Funny thing about Senator Warren’s asset-forfeiture scheme. Like many similar proposals, it probably would not raise much revenue and might in fact leave the country as a whole economically worse off. And the people advising Senator Warren on that are perfectly content with that outcome, because, as Emmanuel Saez and Gabriel Zucman argue in the case of Representative Alexandria Ocasio-Cortez’s proposal to radically increase income taxes, this is to be understood not as an economic question but as a moral one: It is simply morally obligatory to hurt wealthy people. “The point of high top marginal income tax rates is to constrain the immoderate, and especially unmerited, accumulation of riches,” they write.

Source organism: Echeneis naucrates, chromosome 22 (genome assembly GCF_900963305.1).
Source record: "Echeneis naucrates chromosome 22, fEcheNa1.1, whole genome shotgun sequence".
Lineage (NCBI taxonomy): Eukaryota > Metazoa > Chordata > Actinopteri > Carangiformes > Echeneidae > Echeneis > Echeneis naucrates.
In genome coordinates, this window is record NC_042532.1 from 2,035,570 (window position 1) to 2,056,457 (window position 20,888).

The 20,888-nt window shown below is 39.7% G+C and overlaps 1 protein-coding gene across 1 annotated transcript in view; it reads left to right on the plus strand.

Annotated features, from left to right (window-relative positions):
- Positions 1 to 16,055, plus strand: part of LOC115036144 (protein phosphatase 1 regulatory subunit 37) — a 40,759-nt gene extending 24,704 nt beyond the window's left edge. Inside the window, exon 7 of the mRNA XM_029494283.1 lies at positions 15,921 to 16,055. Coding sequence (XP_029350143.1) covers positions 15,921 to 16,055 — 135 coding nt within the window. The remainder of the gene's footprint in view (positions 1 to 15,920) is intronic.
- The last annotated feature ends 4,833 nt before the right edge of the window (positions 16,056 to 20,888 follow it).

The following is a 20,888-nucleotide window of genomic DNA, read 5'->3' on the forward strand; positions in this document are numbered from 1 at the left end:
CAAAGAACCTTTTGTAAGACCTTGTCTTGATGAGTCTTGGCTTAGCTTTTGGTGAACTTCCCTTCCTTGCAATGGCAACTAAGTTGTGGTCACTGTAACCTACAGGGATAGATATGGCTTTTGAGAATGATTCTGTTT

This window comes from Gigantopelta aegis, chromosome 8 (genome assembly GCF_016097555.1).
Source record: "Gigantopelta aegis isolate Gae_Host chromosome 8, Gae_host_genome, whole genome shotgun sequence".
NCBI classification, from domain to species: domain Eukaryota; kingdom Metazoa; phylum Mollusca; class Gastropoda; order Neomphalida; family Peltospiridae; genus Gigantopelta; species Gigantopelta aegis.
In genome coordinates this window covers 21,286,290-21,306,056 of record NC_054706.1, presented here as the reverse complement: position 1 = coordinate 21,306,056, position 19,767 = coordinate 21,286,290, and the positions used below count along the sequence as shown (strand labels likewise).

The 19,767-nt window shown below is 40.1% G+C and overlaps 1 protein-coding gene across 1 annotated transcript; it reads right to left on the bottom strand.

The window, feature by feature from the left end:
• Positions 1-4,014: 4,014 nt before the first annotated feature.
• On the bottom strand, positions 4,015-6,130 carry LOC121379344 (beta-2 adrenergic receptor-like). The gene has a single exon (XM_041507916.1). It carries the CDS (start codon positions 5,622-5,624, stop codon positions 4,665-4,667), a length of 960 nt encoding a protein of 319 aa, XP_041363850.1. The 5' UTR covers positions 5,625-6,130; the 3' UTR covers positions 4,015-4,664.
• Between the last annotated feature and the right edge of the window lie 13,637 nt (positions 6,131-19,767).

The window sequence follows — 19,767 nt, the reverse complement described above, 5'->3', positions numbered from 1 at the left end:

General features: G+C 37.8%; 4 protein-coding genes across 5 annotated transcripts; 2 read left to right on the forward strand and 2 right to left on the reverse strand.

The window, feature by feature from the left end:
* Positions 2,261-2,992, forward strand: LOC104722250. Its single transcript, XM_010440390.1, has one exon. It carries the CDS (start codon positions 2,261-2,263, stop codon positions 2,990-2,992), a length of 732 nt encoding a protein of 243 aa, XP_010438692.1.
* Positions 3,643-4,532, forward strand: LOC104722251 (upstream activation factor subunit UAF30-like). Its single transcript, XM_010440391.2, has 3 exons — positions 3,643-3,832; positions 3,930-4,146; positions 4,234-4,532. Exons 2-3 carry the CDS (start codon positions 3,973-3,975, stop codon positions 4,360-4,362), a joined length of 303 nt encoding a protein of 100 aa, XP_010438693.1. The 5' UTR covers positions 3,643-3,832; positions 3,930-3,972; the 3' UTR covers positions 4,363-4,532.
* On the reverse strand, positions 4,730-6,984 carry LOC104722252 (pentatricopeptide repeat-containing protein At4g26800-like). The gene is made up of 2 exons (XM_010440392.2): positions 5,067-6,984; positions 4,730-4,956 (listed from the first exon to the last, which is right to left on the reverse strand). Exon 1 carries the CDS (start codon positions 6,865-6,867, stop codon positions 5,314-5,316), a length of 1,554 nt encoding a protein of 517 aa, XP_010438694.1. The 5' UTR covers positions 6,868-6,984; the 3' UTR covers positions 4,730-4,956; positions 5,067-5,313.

And who gets to decide what’s merited and what’s unmerited? What are the chances that, say, Senator Warren’s modest millions or her multimillion-dollar home are deemed “unmerited”? What decides, of course, is “unrestricted power based on force, not law,” because the law cannot substantially answer that kind of question but can only instead encode the desires of people with power, which is what Senator Warren is seeking more of.

Again, we have been here before.